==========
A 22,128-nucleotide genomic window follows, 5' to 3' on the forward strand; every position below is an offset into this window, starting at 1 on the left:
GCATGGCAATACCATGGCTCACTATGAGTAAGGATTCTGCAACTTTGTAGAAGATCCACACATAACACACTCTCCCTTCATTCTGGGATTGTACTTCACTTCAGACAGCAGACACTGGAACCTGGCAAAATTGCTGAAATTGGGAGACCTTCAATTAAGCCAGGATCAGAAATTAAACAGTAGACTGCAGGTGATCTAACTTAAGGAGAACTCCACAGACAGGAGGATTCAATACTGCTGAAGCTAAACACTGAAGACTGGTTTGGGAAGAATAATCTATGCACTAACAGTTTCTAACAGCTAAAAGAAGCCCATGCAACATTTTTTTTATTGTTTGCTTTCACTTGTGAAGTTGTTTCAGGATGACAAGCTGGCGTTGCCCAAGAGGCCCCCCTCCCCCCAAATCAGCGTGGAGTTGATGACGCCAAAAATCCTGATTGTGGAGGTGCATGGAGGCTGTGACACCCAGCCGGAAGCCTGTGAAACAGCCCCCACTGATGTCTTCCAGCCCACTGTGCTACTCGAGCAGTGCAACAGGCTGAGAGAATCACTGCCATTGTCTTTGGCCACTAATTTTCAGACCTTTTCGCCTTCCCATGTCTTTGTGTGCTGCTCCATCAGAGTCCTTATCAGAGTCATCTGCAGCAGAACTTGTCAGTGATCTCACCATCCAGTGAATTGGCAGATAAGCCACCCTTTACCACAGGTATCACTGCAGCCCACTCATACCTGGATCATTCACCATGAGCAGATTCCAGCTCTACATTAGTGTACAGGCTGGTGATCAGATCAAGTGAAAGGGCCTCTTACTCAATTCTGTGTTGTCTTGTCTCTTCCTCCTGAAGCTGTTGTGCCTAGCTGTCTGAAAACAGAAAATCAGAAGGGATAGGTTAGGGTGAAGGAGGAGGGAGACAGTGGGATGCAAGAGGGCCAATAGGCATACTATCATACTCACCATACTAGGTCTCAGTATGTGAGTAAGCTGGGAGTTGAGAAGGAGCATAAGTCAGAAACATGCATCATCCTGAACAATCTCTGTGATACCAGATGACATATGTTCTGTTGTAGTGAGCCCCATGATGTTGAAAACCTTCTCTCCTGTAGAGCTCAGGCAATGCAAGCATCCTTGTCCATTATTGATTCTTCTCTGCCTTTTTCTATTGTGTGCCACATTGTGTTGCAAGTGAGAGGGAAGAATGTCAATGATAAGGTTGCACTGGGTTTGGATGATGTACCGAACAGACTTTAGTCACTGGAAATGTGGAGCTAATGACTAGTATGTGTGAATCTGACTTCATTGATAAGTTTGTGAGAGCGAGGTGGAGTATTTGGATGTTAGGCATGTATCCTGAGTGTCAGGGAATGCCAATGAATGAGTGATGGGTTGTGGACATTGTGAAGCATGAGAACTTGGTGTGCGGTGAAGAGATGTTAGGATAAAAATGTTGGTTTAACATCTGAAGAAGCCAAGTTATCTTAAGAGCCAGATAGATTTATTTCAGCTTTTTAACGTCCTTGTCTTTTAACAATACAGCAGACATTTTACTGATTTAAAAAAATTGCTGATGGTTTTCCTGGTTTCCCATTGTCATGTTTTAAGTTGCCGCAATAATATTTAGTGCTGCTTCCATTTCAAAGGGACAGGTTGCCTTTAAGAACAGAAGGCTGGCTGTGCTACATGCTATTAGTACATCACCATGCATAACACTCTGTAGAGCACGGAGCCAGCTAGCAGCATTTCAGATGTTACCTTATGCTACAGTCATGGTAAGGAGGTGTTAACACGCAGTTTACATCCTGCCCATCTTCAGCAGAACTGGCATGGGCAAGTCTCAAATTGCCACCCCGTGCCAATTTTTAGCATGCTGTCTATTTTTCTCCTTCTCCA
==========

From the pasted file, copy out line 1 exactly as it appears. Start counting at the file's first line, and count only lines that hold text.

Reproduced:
A 22,128-nucleotide genomic window follows, 5' to 3' on the forward strand; every position below is an offset into this window, starting at 1 on the left: